Warren Hastings's decision to support Shuja-ud-Duala, albeit at a price, was based on the concern that failing to do so would expose Oudh to the whim of a predatory neighbour and thereby endanger British interests in Bengal. It was a decision that would have serious consequences for Governor-General and ultimately for the posthumous reputation of Alexander Hannay, when Hastings was later accused of 'robbery, cruelty and oppression towards the princes of India', and impeached by the British Parliament in 1787.

After a march into Rohilkhand, the joint forces of the East India Company and the Nawab clashed with 40,000 Rohillas at the battle of Miranpur Katra on 23rd April 1774 (otherwise known to the British as the Battle of St. George after the day on which it was fought). In the ensuing action, in which Rohilla regent Hafiz Rahmat Ali Khan was killed and his army routed, Hannay is said to have distinguished himself leading "the Select Picket and the Sepoy Grenadiers". Thereafter the whole of Rohilkhand fell to Shuja-ud-Duala, and was systematically plundered and occupied by his forces fuelling the outrage of growing numbers of British critics of Hastings's policies in both Calcutta and London.

Opponents of Hastings on the Bengal council, who had been put in place following the introduction of the 1773 Act for the Regulation, formed a committee of inquiry into the complicity of British in the misdeeds perpetrated in Rohilkhand. Accordingly Colonel Leslie, Colonel Champion and Major Hannay were cross-examined "in the hope of fixing on Hastings, in conjunction with the Wazir the stigma of barbaric cruelty in its execution. The air was thick challenge and counter-challenge, insinuations, retorts. Ordinary business [of government] was suspended ...". In the midst of such political turmoil, Hannay, at a date unknown, secured the important appointment of Adjutant-General of the Army in India.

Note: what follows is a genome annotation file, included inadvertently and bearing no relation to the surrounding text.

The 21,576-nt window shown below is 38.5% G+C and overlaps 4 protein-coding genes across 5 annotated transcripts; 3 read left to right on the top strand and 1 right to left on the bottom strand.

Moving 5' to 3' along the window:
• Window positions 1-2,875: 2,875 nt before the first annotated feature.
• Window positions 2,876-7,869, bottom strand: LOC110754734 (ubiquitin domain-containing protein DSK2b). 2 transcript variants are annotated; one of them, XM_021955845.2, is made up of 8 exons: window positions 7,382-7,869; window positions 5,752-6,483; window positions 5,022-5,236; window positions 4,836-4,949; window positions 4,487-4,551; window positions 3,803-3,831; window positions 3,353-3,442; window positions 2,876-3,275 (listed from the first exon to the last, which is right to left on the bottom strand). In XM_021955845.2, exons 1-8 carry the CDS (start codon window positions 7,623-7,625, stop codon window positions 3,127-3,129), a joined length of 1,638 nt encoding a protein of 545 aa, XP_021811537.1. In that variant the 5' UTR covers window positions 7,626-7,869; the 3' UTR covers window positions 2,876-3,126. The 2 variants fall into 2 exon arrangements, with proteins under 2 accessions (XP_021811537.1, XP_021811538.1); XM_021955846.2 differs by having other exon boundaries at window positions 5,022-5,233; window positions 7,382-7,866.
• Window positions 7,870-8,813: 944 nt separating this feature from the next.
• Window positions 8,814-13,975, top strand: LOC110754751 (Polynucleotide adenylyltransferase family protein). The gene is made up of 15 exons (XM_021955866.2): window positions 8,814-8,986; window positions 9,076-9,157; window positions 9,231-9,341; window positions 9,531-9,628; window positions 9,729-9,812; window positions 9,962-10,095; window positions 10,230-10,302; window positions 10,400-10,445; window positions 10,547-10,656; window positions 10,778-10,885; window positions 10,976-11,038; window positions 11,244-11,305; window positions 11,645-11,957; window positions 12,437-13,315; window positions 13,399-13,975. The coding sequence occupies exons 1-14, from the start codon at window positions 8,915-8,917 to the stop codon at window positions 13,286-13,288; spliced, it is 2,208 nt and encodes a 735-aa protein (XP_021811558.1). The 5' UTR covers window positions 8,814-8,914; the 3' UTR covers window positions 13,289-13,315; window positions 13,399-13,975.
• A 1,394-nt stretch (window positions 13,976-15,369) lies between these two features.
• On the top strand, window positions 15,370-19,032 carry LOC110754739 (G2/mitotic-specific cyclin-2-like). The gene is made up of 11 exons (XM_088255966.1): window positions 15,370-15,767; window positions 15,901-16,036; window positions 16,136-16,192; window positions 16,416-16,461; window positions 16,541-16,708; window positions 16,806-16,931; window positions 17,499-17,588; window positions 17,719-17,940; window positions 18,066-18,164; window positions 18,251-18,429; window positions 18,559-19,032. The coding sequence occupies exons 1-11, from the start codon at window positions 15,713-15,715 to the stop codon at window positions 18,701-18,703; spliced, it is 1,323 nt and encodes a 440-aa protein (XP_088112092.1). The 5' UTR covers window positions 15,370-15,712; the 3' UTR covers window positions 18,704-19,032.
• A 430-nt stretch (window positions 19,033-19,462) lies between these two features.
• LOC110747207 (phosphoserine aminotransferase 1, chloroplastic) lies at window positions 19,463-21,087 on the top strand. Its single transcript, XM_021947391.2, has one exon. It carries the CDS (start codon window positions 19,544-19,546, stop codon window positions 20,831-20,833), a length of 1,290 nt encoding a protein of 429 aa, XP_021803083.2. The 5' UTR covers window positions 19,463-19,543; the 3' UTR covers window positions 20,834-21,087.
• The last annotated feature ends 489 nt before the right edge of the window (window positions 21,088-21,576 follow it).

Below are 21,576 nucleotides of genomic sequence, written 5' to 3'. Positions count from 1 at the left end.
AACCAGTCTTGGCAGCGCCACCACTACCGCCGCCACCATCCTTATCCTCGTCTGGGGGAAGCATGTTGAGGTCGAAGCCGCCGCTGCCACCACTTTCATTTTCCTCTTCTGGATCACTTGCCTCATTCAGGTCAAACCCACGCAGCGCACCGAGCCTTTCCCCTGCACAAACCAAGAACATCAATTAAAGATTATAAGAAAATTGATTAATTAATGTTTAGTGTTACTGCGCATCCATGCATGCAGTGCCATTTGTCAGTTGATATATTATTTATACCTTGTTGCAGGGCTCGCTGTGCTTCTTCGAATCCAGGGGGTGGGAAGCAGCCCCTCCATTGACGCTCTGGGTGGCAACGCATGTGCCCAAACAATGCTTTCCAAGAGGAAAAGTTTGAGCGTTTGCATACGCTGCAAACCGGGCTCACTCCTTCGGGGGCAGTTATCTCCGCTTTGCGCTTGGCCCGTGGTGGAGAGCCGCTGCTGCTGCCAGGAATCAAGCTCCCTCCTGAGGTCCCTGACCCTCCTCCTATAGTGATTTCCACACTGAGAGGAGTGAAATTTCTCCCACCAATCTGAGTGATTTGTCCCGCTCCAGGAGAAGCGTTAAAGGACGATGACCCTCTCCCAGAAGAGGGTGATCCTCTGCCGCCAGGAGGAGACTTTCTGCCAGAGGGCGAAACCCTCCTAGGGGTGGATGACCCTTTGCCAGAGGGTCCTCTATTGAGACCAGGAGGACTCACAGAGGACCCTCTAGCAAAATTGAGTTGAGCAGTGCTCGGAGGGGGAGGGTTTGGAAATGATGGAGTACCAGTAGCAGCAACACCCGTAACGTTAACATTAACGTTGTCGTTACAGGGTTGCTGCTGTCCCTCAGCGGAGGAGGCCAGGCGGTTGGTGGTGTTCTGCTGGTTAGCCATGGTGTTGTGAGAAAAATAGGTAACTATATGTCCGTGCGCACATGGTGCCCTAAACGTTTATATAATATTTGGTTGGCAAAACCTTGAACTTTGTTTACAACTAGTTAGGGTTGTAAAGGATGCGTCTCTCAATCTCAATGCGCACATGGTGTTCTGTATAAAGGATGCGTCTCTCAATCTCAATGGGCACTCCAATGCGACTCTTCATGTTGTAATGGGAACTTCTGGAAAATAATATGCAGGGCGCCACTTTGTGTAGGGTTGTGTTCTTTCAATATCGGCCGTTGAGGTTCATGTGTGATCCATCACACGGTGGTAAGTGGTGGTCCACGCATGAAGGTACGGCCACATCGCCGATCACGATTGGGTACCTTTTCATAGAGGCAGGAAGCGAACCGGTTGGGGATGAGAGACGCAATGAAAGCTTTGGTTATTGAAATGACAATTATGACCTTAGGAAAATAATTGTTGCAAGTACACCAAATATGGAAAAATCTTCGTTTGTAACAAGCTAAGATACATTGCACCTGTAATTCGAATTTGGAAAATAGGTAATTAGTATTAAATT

In the prolonged struggle between Warren Hastings and his opponents, Hannay proved a favourite agent of the Governor-General not least because of his depth of knowledge of Indian politics and courtly intrigues. In 1776 Hastings entrusted Hannay with a delicate mission to enlist the support of the warlord Najaf Khan, with whom he was personally acquainted, against a confederacy of Mahrattas, Sikhs and Rohillas suspected to be on the point of invading Oudh. Unfortunately on this occasion Hannay exceeded his instructions and advanced beyond limits of the Company's jurisdiction in the hopes of gathering intelligence from Mirza Khalil, a confidential agent of Najaf Khan's at Lucknow.